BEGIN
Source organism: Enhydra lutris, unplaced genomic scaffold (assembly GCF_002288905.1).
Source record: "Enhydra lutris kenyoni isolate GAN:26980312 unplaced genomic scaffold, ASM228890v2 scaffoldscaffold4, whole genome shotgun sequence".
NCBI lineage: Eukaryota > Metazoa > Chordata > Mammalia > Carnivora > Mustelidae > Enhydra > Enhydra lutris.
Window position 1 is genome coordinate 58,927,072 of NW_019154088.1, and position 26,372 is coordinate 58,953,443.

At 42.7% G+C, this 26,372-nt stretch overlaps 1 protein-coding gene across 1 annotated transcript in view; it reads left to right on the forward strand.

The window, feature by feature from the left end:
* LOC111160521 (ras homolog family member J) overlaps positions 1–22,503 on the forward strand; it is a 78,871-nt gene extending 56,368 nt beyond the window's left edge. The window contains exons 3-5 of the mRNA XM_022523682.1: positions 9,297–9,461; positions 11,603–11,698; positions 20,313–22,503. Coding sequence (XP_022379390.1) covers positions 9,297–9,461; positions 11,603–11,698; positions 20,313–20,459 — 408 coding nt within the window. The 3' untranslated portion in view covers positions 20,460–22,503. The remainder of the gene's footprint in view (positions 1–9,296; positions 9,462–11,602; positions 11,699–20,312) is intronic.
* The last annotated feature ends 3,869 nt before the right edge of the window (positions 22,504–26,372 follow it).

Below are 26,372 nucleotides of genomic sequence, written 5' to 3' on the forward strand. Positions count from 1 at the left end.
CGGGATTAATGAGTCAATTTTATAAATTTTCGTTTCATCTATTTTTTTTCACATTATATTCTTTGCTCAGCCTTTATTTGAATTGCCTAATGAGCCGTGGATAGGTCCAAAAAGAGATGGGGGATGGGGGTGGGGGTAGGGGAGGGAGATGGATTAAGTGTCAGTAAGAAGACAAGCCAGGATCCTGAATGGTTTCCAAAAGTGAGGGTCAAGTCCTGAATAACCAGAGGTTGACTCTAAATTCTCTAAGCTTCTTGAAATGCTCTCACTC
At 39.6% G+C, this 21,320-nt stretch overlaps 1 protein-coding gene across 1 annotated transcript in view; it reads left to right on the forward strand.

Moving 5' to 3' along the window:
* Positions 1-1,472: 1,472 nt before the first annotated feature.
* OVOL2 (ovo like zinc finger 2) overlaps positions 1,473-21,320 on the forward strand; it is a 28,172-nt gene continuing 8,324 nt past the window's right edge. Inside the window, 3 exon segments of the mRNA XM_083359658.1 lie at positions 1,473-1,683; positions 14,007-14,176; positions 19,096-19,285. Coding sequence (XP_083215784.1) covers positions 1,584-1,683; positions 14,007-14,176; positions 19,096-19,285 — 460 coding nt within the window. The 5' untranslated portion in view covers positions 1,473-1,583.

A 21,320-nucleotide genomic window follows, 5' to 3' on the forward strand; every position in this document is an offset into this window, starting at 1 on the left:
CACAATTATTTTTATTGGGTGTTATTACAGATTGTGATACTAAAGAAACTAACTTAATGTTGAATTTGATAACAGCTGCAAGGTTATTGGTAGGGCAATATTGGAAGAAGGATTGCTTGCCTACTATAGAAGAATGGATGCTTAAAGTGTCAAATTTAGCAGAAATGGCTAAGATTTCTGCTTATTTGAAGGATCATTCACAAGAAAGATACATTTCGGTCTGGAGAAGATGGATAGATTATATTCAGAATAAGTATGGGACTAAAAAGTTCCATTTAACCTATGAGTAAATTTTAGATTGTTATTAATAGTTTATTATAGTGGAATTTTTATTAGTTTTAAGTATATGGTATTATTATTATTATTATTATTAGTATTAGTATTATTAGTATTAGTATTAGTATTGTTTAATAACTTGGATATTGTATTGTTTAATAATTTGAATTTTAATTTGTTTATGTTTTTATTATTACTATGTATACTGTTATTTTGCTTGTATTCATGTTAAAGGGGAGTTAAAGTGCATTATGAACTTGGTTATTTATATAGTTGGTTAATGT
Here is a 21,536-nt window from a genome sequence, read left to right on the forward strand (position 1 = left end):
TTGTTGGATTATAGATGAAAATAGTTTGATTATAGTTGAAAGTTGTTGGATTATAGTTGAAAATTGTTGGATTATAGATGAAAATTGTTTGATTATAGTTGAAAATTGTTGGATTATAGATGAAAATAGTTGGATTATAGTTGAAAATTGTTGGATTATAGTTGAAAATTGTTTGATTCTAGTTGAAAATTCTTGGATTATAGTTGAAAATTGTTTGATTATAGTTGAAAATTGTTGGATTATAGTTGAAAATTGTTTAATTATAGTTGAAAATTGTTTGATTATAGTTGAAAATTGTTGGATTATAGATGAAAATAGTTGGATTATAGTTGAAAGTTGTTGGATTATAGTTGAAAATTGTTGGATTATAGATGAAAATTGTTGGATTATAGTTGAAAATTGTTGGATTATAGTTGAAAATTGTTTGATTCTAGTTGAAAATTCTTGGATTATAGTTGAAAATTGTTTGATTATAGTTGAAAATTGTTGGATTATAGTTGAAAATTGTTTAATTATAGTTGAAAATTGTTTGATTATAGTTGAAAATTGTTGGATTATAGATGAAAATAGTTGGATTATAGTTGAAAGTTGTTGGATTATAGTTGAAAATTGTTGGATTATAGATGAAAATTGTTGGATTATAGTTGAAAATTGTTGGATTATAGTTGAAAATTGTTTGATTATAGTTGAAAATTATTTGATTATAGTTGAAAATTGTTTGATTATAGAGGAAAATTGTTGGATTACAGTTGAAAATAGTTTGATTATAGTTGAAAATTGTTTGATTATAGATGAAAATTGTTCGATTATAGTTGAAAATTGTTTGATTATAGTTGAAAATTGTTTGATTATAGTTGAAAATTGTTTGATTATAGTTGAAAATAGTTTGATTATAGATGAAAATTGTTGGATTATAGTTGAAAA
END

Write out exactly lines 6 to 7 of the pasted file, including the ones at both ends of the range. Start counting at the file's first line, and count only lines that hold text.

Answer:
The window, feature by feature from the left end:
* LOC111160521 (ras homolog family member J) overlaps positions 1–22,503 on the forward strand; it is a 78,871-nt gene extending 56,368 nt beyond the window's left edge. The window contains exons 3-5 of the mRNA XM_022523682.1: positions 9,297–9,461; positions 11,603–11,698; positions 20,313–22,503. Coding sequence (XP_022379390.1) covers positions 9,297–9,461; positions 11,603–11,698; positions 20,313–20,459 — 408 coding nt within the window. The 3' untranslated portion in view covers positions 20,460–22,503. The remainder of the gene's footprint in view (positions 1–9,296; positions 9,462–11,602; positions 11,699–20,312) is intronic.